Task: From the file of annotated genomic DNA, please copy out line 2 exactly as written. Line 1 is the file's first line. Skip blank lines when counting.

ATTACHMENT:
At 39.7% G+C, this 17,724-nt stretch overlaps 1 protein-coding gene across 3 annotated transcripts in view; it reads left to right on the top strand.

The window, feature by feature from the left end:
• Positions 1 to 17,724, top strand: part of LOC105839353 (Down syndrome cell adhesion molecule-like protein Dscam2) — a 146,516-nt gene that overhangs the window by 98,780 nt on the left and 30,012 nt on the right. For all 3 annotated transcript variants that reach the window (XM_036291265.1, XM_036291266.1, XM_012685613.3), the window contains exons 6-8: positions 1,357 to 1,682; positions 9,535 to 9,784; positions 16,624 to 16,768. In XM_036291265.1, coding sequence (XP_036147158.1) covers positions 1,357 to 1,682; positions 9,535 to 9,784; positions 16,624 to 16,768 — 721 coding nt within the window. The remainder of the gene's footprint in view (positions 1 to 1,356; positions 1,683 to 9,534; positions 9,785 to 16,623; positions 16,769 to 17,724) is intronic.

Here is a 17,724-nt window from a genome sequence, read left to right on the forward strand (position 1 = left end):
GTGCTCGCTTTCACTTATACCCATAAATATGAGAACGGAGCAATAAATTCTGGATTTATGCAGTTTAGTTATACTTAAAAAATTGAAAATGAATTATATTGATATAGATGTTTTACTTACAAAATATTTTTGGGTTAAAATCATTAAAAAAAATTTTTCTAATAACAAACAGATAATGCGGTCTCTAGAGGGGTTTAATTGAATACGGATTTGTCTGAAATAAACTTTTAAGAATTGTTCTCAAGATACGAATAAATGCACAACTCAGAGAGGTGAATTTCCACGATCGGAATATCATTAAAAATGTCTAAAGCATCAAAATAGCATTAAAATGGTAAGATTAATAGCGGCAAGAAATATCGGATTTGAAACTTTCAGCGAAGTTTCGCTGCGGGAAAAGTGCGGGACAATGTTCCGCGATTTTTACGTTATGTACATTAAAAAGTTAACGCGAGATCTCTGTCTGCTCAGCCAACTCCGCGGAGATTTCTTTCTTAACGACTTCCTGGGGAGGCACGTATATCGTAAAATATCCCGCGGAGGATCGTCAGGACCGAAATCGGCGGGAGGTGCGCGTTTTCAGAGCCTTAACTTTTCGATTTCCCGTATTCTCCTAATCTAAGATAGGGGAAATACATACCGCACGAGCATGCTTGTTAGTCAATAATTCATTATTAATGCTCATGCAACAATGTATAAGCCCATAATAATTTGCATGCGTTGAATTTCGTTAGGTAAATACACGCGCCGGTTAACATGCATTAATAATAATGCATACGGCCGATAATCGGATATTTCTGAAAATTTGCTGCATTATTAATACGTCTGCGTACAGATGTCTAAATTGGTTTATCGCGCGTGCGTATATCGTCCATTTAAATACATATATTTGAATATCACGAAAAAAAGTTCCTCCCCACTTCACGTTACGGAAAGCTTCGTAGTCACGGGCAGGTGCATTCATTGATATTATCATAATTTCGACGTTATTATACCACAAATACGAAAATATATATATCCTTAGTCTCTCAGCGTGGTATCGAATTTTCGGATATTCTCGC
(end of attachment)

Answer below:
The window, feature by feature from the left end: